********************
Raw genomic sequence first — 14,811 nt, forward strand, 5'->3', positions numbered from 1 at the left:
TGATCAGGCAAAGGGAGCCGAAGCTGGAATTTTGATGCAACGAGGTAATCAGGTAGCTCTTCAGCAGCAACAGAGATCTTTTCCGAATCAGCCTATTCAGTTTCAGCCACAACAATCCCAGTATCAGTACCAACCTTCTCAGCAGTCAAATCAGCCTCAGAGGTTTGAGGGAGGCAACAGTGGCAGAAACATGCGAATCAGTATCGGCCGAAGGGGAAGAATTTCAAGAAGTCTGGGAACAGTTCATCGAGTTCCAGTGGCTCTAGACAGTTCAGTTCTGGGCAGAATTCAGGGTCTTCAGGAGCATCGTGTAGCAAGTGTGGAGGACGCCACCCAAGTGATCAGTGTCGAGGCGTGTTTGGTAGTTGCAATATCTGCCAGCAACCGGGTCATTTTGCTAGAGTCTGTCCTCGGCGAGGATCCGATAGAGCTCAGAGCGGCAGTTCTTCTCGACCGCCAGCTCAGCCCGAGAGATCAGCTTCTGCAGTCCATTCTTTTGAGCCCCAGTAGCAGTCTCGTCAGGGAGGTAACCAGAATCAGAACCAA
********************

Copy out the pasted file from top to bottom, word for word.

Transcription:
Raw genomic sequence first — 14,811 nt, forward strand, 5'->3', positions numbered from 1 at the left:
TGATCAGGCAAAGGGAGCCGAAGCTGGAATTTTGATGCAACGAGGTAATCAGGTAGCTCTTCAGCAGCAACAGAGATCTTTTCCGAATCAGCCTATTCAGTTTCAGCCACAACAATCCCAGTATCAGTACCAACCTTCTCAGCAGTCAAATCAGCCTCAGAGGTTTGAGGGAGGCAACAGTGGCAGAAACATGCGAATCAGTATCGGCCGAAGGGGAAGAATTTCAAGAAGTCTGGGAACAGTTCATCGAGTTCCAGTGGCTCTAGACAGTTCAGTTCTGGGCAGAATTCAGGGTCTTCAGGAGCATCGTGTAGCAAGTGTGGAGGACGCCACCCAAGTGATCAGTGTCGAGGCGTGTTTGGTAGTTGCAATATCTGCCAGCAACCGGGTCATTTTGCTAGAGTCTGTCCTCGGCGAGGATCCGATAGAGCTCAGAGCGGCAGTTCTTCTCGACCGCCAGCTCAGCCCGAGAGATCAGCTTCTGCAGTCCATTCTTTTGAGCCCCAGTAGCAGTCTCGTCAGGGAGGTAACCAGAATCAGAACCAA